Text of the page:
We already know this season, if it gets off the ground in the first place, is going to be unlike any baseball season we’ve ever seen. There are a whole lot of reasons for this, not the least of which being that there will almost certainly be totally empty stands in the background, but the biggest to me is simply the length. There are only going to be 60 games instead of the normal 162, and that is going to lead to some truly wild results. Anyone who watches baseball regularly knows just how much noise is involved in any individual small-sample stretch, and how anything can happen in 60 games.
Seemingly the most-cited example of this has been that the Nationals would not have made the playoffs last season if the season ended after 60 games. They, of course, went on to win the World Series. I also talked about the wildness of small sample sizes with respect to Sandy León and his MVP-caliber run in 2016.
I want to continue focusing on the small sample weirdness over the next couple of days, but focus on the players actually on the Red Sox roster. It is a fool’s errand to try and predict an individual player’s season in a normal, 162-game year. It is downright impossible for a 60-game season. But I was curious just how bad and how good it could get for players. There’s still no definitive answer to this, but we can look to the past to see how good and bad it has been.
So, with that, I looked at all of the regulars on the Red Sox roster, starting today with the position players, and tried to find their best and worst 60-game stretches of their career. I didn’t include players like Alex Verdugo or Michael Chavis who could (or will) play a big role but haven’t had enough major-league experience to make this exercise worthwhile.
Good: May 2-July 12, 2019: 193 PA, .333/.354/.563, 10 2B, 10 HR
Bad: Opening Day- June 2, 2018: 150 PA, .191/.235/.248, 5 2B, 1 HR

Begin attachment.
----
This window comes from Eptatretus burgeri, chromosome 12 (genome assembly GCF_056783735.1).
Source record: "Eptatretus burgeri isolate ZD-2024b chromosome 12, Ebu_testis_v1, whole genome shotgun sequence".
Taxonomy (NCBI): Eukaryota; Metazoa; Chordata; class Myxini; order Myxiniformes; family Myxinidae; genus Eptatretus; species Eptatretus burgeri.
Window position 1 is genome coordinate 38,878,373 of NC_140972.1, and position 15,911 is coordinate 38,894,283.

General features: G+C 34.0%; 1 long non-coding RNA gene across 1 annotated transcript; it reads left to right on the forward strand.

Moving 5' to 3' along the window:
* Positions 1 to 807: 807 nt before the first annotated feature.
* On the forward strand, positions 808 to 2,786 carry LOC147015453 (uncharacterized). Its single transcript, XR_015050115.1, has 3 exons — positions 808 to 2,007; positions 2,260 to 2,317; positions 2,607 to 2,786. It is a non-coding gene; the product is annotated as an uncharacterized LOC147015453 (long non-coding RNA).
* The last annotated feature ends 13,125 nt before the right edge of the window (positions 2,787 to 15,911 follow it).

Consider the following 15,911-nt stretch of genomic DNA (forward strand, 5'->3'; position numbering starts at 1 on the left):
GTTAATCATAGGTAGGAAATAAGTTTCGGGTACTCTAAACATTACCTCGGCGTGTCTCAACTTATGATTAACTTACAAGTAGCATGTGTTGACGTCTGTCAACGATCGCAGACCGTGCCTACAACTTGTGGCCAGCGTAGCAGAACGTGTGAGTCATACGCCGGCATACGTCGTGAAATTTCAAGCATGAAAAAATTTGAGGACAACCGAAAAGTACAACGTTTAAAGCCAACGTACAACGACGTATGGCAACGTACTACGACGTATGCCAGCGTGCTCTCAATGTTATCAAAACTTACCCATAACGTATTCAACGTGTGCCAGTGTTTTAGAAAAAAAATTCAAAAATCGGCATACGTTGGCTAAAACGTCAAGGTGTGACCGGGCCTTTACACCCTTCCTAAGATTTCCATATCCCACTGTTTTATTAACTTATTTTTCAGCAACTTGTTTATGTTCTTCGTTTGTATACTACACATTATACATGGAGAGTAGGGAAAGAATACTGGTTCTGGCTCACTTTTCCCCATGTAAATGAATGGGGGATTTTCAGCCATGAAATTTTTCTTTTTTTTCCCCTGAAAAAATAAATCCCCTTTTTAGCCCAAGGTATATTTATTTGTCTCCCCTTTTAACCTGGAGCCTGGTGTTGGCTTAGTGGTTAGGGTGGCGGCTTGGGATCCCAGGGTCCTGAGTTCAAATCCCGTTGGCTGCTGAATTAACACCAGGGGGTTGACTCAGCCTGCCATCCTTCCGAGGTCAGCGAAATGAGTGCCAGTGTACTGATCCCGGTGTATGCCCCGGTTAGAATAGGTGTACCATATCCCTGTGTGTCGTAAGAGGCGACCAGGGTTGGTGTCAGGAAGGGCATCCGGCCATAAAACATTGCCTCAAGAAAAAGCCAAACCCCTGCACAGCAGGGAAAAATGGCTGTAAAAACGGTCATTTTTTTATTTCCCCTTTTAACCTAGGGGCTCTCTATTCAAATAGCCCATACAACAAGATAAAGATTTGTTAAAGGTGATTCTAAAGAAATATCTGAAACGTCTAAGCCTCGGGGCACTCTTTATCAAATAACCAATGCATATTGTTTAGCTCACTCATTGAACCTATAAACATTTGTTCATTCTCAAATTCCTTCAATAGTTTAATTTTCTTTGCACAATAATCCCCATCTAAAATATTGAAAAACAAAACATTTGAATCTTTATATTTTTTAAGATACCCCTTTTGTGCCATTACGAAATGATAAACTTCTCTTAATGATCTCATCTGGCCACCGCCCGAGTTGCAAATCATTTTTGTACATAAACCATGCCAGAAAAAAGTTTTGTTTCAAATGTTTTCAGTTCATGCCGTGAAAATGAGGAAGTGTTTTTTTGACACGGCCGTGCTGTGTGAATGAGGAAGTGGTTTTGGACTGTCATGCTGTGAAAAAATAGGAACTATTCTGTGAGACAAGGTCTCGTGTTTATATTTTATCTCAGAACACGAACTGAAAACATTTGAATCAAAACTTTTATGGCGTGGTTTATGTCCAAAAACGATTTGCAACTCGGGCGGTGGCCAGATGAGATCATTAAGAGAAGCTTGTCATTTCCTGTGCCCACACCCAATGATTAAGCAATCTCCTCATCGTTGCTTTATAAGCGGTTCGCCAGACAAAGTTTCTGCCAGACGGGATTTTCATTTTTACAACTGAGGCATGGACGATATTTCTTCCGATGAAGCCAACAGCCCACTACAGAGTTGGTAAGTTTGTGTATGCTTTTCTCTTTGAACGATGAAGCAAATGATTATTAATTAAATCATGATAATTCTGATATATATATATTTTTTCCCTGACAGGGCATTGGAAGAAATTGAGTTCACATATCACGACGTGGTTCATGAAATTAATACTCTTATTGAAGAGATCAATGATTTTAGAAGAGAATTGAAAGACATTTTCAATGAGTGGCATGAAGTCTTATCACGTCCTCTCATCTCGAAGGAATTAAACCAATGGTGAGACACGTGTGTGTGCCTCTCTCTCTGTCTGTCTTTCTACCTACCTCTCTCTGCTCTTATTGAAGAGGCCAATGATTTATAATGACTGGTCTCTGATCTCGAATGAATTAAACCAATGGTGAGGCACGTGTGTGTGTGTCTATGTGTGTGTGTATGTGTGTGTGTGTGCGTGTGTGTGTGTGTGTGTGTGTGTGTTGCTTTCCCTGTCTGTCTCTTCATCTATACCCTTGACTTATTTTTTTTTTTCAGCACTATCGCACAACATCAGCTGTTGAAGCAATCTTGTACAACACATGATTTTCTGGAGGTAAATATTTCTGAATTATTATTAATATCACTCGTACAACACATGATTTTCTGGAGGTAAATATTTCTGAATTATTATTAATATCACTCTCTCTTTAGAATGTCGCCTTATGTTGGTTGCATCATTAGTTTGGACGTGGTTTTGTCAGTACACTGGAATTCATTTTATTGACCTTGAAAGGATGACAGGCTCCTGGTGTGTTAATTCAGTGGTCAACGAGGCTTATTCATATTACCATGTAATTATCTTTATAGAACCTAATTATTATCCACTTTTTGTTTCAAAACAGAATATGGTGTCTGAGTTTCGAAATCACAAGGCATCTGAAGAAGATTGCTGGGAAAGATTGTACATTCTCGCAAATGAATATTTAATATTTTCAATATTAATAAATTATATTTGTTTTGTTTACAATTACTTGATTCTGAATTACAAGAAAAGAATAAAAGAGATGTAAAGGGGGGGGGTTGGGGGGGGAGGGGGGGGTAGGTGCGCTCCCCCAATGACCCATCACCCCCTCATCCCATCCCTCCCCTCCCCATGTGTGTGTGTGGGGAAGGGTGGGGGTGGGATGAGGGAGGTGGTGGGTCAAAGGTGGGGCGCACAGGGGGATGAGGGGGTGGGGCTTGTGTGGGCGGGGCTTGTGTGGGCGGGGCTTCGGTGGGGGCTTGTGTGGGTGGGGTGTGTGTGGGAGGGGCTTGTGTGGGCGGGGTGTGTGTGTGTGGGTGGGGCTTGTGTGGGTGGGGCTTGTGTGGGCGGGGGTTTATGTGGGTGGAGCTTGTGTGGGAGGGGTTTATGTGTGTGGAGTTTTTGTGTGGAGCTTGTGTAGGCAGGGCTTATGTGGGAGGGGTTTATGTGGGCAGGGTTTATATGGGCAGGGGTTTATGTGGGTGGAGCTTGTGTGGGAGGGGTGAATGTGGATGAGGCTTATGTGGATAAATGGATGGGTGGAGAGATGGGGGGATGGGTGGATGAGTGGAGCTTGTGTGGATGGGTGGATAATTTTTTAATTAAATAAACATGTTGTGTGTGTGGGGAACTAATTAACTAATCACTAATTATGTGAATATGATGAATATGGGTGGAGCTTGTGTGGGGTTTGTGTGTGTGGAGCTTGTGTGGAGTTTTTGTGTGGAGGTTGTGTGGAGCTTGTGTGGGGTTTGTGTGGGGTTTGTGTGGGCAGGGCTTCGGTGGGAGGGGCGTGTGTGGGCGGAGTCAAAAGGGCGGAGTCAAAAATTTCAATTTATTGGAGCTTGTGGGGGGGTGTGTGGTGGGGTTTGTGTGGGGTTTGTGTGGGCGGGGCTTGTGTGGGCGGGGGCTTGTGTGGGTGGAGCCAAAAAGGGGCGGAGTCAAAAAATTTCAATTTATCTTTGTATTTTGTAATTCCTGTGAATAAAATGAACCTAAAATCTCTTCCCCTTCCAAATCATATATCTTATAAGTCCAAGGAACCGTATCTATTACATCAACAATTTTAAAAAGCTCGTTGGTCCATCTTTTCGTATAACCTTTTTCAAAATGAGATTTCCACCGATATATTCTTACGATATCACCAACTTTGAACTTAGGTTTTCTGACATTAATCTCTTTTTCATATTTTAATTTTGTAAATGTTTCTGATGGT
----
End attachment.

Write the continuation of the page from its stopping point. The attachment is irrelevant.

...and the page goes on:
Good: April 8-June 10, 2018: 168 PA, .313/.381/.627, 13 2B, 2 3B, 10 HR
Bad: May 22- July 29, 2013: 166 PA, .185/.247/.311, 7 2B, 4 HR
Good: May 25-August 4, 2018: 255 PA, .319/.369/.453, 13 2B, 3 3B, 4 HR
Bad: June 2-August 7, 2017: 205 PA, .245/.270/.306, 1 2B, 1 3B, 3 HR
Good: May 24-August 1, 2019: 265 PA, .341/.411/.659, 23 2B, 17 HR
Bad: June 25-September 4, 2014: 195 PA, .178/.218/.272, 8 2B, 3 HR
Good: May 3-July 13, 2019: 258 PA, .342/.380/.642, 18 2B, 17 HR
Bad: July 21-September 24, 2018: 106 PA, .221/.302/.400, 2 2B, 5 HR
Good: May 8-July 11, 2018: 263 PA, .331/.411/.590, 16 2B, 13 HR
Bad: July 20-September 23, 2018: 237 PA, 237 PA, .261/.328/.365, 14 2B, 2 HR
Jackie Bradley Jr.
Good: April 6-June 11, 2016: 230 PA, .315/.391/.591, 16 2B, 5 3B, 10 HR
Bad: April 26- July 1, 2014: 196 PA, .197/.262/.275, 9 2B, 1 HR
Good: July 26-September 29, 2017: 238 PA, .313/.378/.776, 13 2B, 28 HR(!)
Bad: April 6-June 10, 2015: 246 PA, .258/.317/.444, 12 2B, 10 HR
A couple of notes here. One, with J.D. Martinez I cheated a little bit and only went back to 2015. He’s transformed so much as a player since his early career that I don’t think looking at pre-2015 is of any use. More importantly, I’m not sure what to do with this information! I can tell you that the average OPS’s — not accounting for playing time, just using each player’s OPS — range from .997 on the high end and .600 on the low end. For some context, last season the top team OPS was .848 and the bottom was .673.